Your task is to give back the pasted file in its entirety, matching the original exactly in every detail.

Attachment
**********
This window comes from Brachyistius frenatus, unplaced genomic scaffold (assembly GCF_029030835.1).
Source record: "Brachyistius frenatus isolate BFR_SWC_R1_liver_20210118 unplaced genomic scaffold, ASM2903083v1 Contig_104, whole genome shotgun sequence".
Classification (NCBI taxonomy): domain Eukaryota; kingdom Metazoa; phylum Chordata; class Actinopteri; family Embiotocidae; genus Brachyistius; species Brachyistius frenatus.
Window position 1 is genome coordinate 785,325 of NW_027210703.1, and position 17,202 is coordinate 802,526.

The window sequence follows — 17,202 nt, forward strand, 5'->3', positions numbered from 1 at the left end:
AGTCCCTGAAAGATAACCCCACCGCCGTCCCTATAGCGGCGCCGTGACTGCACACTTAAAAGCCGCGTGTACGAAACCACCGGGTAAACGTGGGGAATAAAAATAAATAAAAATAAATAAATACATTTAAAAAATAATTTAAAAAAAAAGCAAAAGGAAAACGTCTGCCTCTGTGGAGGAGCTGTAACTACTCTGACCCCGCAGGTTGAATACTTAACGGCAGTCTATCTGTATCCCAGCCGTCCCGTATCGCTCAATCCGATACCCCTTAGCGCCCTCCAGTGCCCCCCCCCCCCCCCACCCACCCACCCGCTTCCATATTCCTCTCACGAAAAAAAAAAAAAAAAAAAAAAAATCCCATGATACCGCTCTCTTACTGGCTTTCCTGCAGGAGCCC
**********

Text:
This window comes from Brachyistius frenatus, unplaced genomic scaffold (assembly GCF_029030835.1).
Source record: "Brachyistius frenatus isolate BFR_SWC_R1_liver_20210118 unplaced genomic scaffold, ASM2903083v1 Contig_104, whole genome shotgun sequence".
Classification (NCBI taxonomy): domain Eukaryota; kingdom Metazoa; phylum Chordata; class Actinopteri; family Embiotocidae; genus Brachyistius; species Brachyistius frenatus.
Window position 1 is genome coordinate 785,325 of NW_027210703.1, and position 17,202 is coordinate 802,526.

The window sequence follows — 17,202 nt, forward strand, 5'->3', positions numbered from 1 at the left end:
AGTCCCTGAAAGATAACCCCACCGCCGTCCCTATAGCGGCGCCGTGACTGCACACTTAAAAGCCGCGTGTACGAAACCACCGGGTAAACGTGGGGAATAAAAATAAATAAAAATAAATAAATACATTTAAAAAATAATTTAAAAAAAAAGCAAAAGGAAAACGTCTGCCTCTGTGGAGGAGCTGTAACTACTCTGACCCCGCAGGTTGAATACTTAACGGCAGTCTATCTGTATCCCAGCCGTCCCGTATCGCTCAATCCGATACCCCTTAGCGCCCTCCAGTGCCCCCCCCCCCCCCCACCCACCCACCCGCTTCCATATTCCTCTCACGAAAAAAAAAAAAAAAAAAAAAAAATCCCATGATACCGCTCTCTTACTGGCTTTCCTGCAGGAGCCC